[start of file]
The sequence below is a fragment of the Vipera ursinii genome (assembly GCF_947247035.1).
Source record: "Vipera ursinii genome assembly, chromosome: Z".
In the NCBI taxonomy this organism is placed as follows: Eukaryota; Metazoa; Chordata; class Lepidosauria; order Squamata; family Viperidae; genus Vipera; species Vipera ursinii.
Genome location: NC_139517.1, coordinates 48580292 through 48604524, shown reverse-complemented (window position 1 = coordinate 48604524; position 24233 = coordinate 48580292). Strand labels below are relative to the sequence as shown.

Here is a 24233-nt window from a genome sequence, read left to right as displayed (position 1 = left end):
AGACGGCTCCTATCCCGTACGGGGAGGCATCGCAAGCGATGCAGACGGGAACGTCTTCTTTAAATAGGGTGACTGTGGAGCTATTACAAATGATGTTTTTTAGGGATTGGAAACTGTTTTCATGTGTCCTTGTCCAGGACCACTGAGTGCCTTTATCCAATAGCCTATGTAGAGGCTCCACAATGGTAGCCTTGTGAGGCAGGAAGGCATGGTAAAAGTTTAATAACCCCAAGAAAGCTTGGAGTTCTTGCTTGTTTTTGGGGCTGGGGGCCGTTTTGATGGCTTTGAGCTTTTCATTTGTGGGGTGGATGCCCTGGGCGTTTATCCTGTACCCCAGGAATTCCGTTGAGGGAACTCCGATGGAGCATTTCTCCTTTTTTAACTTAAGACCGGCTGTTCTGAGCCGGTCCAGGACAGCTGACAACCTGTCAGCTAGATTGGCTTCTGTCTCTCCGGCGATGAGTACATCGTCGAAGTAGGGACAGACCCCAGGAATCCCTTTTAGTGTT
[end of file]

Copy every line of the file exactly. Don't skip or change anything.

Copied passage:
The sequence below is a fragment of the Vipera ursinii genome (assembly GCF_947247035.1).
Source record: "Vipera ursinii genome assembly, chromosome: Z".
In the NCBI taxonomy this organism is placed as follows: Eukaryota; Metazoa; Chordata; class Lepidosauria; order Squamata; family Viperidae; genus Vipera; species Vipera ursinii.
Genome location: NC_139517.1, coordinates 48580292 through 48604524, shown reverse-complemented (window position 1 = coordinate 48604524; position 24233 = coordinate 48580292). Strand labels below are relative to the sequence as shown.

Here is a 24233-nt window from a genome sequence, read left to right as displayed (position 1 = left end):
AGACGGCTCCTATCCCGTACGGGGAGGCATCGCAAGCGATGCAGACGGGAACGTCTTCTTTAAATAGGGTGACTGTGGAGCTATTACAAATGATGTTTTTTAGGGATTGGAAACTGTTTTCATGTGTCCTTGTCCAGGACCACTGAGTGCCTTTATCCAATAGCCTATGTAGAGGCTCCACAATGGTAGCCTTGTGAGGCAGGAAGGCATGGTAAAAGTTTAATAACCCCAAGAAAGCTTGGAGTTCTTGCTTGTTTTTGGGGCTGGGGGCCGTTTTGATGGCTTTGAGCTTTTCATTTGTGGGGTGGATGCCCTGGGCGTTTATCCTGTACCCCAGGAATTCCGTTGAGGGAACTCCGATGGAGCATTTCTCCTTTTTTAACTTAAGACCGGCTGTTCTGAGCCGGTCCAGGACAGCTGACAACCTGTCAGCTAGATTGGCTTCTGTCTCTCCGGCGATGAGTACATCGTCGAAGTAGGGACAGACCCCAGGAATCCCTTTTAGTGTT